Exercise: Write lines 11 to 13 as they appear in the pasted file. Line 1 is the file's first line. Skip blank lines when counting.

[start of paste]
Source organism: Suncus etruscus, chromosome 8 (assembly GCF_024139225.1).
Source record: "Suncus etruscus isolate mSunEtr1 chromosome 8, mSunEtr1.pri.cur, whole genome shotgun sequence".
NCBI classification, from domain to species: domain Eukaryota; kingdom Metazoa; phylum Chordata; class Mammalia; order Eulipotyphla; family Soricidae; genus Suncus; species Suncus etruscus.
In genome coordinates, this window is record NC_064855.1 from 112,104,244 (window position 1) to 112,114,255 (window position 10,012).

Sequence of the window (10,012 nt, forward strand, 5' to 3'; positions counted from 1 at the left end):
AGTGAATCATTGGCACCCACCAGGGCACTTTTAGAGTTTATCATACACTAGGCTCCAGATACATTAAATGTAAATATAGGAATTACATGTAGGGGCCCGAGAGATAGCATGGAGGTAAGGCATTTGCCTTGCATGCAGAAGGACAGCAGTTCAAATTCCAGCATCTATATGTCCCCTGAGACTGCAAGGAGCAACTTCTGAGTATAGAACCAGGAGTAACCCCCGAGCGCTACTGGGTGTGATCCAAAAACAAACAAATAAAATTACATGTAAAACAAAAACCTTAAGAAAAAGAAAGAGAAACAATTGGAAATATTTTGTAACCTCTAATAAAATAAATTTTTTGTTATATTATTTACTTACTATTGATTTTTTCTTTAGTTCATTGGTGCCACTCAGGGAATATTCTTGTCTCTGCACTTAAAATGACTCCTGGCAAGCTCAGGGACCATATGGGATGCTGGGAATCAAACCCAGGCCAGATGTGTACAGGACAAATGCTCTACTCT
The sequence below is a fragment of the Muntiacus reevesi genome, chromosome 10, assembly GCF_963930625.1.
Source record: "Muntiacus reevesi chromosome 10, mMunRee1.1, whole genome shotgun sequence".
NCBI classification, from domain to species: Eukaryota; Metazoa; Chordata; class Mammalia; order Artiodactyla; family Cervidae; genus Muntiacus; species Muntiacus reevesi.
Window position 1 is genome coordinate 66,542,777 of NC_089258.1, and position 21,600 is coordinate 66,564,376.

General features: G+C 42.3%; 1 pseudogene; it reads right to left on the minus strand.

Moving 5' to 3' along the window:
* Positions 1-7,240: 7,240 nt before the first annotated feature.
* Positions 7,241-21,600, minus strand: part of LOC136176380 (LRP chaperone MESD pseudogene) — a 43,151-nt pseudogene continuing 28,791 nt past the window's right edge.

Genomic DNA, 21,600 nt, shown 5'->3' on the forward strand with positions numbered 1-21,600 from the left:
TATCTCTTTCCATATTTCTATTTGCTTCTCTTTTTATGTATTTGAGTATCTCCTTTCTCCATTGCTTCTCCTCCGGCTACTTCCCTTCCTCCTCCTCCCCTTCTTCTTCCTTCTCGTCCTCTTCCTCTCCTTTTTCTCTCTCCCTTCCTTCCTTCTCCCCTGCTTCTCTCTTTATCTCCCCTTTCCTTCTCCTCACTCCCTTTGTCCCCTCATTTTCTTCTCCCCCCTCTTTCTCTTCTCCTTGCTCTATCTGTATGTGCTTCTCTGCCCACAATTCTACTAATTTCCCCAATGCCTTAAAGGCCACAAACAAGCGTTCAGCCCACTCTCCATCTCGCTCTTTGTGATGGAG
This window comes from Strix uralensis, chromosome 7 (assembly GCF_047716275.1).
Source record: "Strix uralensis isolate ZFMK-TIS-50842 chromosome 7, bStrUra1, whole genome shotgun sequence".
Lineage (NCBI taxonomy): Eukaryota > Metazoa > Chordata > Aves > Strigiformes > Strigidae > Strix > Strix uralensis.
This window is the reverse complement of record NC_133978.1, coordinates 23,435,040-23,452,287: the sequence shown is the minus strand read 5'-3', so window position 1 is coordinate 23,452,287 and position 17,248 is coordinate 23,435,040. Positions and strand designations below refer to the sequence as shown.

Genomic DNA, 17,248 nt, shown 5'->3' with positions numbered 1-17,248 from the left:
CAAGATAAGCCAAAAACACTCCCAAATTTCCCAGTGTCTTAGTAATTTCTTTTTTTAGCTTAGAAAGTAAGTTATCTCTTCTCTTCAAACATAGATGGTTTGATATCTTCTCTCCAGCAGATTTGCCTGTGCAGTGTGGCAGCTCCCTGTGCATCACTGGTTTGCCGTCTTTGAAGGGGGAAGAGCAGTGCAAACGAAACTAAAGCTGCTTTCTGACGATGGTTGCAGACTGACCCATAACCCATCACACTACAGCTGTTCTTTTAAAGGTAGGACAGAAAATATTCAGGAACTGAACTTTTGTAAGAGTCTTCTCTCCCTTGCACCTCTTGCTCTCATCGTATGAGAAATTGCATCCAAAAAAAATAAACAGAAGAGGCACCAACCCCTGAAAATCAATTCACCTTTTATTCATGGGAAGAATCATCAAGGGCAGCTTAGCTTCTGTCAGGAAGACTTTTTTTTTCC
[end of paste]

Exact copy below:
General features: G+C 42.3%; 1 pseudogene; it reads right to left on the minus strand.

Moving 5' to 3' along the window:
* Positions 1-7,240: 7,240 nt before the first annotated feature.